Ah. It’s “R”. R U ready? Then let’s begin…
Roast dinner is ready, but nobody really relishes the parsnips.
Reveries in Red: With the red, red robin bob, bob, bobbin’ and the holly bearing berries as red as any blood, the garden reminds me that it is time to bring the red party frock out of mothballs. Christmas festivities provide an excuse – if excuse were needed – to paint fully scarlet lipstick onto my (regrettably) less than full Scarlett lips and, less wantonly perhaps, to succumb to the lure of a cheap poinsettia for the table. Red may be the colour of warning and wantonness, but it is undoubtedly also the colour of winter celebration and it seems particularly apt at Christmas. Santa just wouldn’t be so jolly in green.
Both Anglican and Catholic churches use white as their liturgical colour for Advent. Perhaps red is a throw-back to the Old Religion and rituals celebrating the life cycle and fertility which long pre-date, and contrast with, the Virgin birth. Most of the trappings and traditions of our modern Christmas have nothing to do with the religious festival itself, after all: they are an amalgamation, an adaptation, an incorporation (enough ‘ations’ already!) of the imported newer religion into the ancient mid-winter festival. And we continue to import ‘traditions’ – cranberries, anyone? Pleasingly red!
Maybe that is it. Maybe it is simply pleasing to festoon our homes and clad ourselves in a warm, vibrant colour to cheer us through the winter gloom.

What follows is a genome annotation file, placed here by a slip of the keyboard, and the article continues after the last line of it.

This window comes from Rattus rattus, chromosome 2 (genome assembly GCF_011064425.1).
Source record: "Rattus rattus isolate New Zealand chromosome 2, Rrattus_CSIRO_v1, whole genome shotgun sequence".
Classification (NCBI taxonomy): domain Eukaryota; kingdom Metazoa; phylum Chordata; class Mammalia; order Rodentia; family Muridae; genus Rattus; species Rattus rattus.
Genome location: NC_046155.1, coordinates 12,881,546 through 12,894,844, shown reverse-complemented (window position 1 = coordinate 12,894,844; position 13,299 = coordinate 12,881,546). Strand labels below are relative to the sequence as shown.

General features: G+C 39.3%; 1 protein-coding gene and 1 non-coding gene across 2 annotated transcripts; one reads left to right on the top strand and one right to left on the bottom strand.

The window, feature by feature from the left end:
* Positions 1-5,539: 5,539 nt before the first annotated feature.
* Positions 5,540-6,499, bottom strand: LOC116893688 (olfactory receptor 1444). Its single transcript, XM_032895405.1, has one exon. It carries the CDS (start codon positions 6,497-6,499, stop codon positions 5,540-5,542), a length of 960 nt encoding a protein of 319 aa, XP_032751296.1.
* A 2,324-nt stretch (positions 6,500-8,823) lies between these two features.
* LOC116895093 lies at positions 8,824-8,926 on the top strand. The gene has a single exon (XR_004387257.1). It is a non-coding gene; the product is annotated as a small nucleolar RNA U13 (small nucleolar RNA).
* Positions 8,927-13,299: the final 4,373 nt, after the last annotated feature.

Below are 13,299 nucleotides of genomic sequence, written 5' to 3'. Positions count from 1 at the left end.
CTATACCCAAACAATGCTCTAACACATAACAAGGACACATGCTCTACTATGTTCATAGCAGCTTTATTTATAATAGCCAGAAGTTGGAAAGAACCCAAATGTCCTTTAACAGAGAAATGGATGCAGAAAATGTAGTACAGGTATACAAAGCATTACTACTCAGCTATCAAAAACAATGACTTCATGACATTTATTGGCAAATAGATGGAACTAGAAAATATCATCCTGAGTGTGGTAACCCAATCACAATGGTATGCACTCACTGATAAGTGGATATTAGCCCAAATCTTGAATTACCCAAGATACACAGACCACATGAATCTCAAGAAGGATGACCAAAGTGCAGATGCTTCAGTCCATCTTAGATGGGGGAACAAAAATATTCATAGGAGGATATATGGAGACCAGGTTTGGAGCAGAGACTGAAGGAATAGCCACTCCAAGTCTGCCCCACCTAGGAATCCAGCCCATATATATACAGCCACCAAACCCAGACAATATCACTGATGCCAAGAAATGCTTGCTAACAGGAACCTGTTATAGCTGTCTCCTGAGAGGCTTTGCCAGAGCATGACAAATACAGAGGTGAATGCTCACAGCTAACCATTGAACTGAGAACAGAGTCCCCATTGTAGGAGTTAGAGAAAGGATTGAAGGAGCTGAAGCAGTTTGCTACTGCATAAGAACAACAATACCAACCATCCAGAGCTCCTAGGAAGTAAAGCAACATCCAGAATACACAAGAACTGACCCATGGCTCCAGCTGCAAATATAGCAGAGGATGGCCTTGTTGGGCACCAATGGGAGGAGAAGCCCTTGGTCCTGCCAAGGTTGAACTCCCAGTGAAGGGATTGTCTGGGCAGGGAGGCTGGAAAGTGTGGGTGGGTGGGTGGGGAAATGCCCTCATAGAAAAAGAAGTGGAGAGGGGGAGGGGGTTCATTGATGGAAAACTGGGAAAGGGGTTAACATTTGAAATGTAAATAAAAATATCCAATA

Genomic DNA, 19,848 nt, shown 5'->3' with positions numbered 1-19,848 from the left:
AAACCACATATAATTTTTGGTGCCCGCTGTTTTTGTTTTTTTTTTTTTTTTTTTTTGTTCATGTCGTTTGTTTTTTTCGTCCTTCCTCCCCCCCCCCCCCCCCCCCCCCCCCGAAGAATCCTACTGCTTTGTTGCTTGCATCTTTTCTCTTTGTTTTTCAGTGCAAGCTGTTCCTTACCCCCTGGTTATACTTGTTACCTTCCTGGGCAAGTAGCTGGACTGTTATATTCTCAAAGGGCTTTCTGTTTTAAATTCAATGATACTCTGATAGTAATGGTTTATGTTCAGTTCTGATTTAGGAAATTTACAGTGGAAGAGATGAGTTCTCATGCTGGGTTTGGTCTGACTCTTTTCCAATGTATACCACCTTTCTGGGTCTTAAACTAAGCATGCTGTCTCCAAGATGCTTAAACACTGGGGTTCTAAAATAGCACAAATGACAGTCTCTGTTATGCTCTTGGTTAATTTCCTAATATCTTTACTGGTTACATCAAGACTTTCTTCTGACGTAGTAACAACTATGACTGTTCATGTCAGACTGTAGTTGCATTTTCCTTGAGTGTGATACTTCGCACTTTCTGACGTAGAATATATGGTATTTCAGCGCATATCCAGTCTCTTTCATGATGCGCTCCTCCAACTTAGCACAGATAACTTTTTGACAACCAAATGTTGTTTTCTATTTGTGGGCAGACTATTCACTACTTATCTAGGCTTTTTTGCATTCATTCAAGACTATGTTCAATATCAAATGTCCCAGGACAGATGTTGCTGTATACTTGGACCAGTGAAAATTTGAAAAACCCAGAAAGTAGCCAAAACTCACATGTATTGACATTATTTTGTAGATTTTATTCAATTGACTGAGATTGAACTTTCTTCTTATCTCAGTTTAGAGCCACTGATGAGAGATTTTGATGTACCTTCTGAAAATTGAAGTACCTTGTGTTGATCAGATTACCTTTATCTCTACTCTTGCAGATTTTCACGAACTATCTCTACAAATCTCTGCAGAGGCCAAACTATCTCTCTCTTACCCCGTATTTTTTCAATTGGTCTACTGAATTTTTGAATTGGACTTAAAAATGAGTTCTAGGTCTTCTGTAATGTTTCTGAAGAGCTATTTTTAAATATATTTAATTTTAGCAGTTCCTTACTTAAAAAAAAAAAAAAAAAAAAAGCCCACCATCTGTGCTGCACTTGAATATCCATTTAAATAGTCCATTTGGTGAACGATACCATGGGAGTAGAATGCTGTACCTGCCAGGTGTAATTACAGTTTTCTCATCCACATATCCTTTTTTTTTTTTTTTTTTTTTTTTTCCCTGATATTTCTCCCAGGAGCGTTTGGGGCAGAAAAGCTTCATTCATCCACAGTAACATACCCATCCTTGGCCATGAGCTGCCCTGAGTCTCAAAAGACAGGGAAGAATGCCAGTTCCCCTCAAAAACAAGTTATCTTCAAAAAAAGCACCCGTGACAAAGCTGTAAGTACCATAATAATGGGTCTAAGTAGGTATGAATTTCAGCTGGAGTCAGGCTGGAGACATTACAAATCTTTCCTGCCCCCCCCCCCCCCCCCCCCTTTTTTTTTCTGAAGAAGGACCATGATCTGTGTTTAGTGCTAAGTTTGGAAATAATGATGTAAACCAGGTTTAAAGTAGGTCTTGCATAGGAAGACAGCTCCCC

I spent several years living in Japan trying – failing mostly – to make sense of its highly stylised culture. I appreciated, for example, the aesthetic of traditional wood-block prints but found the depictions of persimmon trees in winter landscapes to be stylised beyond credibility. White background; upward-curved rooftops of country dwellings and barns; jagged bare black branches and perfect red circles of fruit supposedly ripening in the snow. As if! Then winter came, transforming the entire region into a snowscape, drifts reaching the upward-curved roofs of the buildings, and only the jagged bare black branches of kaki trees breaking through the snow. And hanging from those branches in an otherwise monochrome landscape, perfect orange-red circles of ripe persimmons like droplets of life-blood in the six-foot-deep midwinter of northern Japan.
Red is very much the colour of celebration there, with Sekihan – ‘red rice’ – the traditional New Year dish, the red coming from aduki beans cooked with the rice.
In my student days, I spent one less-than-festive year-end travelling with a friend in Western China. As foreigners, we were granted privileged access to comforts such as Western-style hotels but at the same time, not being tourists, we possessed ID cards – our own Little Red Books – that permitted us to slum it with the locals to some extent too. Hence we booked a three-night berth in cattle class on a Yangtze river-boat and spent the journey on narrow bunks in intimate proximity with ten other travellers. One man carried a box which he never let out of his sight, frequently checking the contents which we took to be precious as well as mysterious. The mystery resolved itself towards the end of our first sleepless night when we all learned, with no uncertainty, that the box contained a fully functioning cockerel.